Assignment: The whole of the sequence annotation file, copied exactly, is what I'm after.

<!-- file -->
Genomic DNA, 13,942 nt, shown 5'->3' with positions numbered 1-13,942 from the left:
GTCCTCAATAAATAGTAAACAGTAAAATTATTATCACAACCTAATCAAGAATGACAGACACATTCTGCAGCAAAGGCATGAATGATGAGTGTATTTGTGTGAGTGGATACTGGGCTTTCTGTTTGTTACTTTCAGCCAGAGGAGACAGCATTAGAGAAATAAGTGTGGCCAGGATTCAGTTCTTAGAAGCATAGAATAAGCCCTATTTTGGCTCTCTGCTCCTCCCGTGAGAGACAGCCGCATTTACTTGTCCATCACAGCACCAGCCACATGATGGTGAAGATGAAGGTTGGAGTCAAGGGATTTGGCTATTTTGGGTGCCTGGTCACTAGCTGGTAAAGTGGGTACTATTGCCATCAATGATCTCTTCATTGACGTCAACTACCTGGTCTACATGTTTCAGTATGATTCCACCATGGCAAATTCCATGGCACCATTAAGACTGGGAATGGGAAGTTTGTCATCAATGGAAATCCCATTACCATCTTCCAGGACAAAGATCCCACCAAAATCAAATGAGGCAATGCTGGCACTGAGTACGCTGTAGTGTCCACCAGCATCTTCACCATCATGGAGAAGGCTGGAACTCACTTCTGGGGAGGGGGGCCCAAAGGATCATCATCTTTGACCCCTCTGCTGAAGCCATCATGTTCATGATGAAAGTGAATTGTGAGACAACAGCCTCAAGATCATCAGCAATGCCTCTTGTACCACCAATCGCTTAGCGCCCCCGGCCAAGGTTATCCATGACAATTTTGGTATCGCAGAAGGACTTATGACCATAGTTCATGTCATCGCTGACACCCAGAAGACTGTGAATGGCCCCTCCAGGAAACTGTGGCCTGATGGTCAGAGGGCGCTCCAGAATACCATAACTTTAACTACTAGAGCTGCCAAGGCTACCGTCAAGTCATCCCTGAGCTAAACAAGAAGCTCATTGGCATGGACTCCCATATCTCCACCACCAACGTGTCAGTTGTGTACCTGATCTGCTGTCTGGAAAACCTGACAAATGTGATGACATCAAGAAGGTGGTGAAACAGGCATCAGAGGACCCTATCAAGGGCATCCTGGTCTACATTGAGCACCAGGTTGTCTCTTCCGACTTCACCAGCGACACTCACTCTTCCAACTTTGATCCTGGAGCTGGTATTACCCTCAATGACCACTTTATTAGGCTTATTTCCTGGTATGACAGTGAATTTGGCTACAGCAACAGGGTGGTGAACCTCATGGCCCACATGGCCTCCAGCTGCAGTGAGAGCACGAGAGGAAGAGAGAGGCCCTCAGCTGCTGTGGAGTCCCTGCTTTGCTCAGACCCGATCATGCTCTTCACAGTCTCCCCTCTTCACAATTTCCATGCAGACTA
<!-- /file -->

Genomic DNA, 13,942 nt, shown 5'->3' with positions numbered 1-13,942 from the left:
GTCCTCAATAAATAGTAAACAGTAAAATTATTATCACAACCTAATCAAGAATGACAGACACATTCTGCAGCAAAGGCATGAATGATGAGTGTATTTGTGTGAGTGGATACTGGGCTTTCTGTTTGTTACTTTCAGCCAGAGGAGACAGCATTAGAGAAATAAGTGTGGCCAGGATTCAGTTCTTAGAAGCATAGAATAAGCCCTATTTTGGCTCTCTGCTCCTCCCGTGAGAGACAGCCGCATTTACTTGTCCATCACAGCACCAGCCACATGATGGTGAAGATGAAGGTTGGAGTCAAGGGATTTGGCTATTTTGGGTGCCTGGTCACTAGCTGGTAAAGTGGGTACTATTGCCATCAATGATCTCTTCATTGACGTCAACTACCTGGTCTACATGTTTCAGTATGATTCCACCATGGCAAATTCCATGGCACCATTAAGACTGGGAATGGGAAGTTTGTCATCAATGGAAATCCCATTACCATCTTCCAGGACAAAGATCCCACCAAAATCAAATGAGGCAATGCTGGCACTGAGTACGCTGTAGTGTCCACCAGCATCTTCACCATCATGGAGAAGGCTGGAACTCACTTCTGGGGAGGGGGGCCCAAAGGATCATCATCTTTGACCCCTCTGCTGAAGCCATCATGTTCATGATGAAAGTGAATTGTGAGACAACAGCCTCAAGATCATCAGCAATGCCTCTTGTACCACCAATCGCTTAGCGCCCCCGGCCAAGGTTATCCATGACAATTTTGGTATCGCAGAAGGACTTATGACCATAGTTCATGTCATCGCTGACACCCAGAAGACTGTGAATGGCCCCTCCAGGAAACTGTGGCCTGATGGTCAGAGGGCGCTCCAGAATACCATAACTTTAACTACTAGAGCTGCCAAGGCTACCGTCAAGTCATCCCTGAGCTAAACAAGAAGCTCATTGGCATGGACTCCCATATCTCCACCACCAACGTGTCAGTTGTGTACCTGATCTGCTGTCTGGAAAACCTGACAAATGTGATGACATCAAGAAGGTGGTGAAACAGGCATCAGAGGACCCTATCAAGGGCATCCTGGTCTACATTGAGCACCAGGTTGTCTCTTCCGACTTCACCAGCGACACTCACTCTTCCAACTTTGATCCTGGAGCTGGTATTACCCTCAATGACCACTTTATTAGGCTTATTTCCTGGTATGACAGTGAATTTGGCTACAGCAACAGGGTGGTGAACCTCATGGCCCACATGGCCTCCAGCTGCAGTGAGAGCACGAGAGGAAGAGAGAGGCCCTCAGCTGCTGTGGAGTCCCTGCTTTGCTCAGACCCGATCATGCTCTTCACAGTCTCCCCTCTTCACAATTTCCATGCAGACTA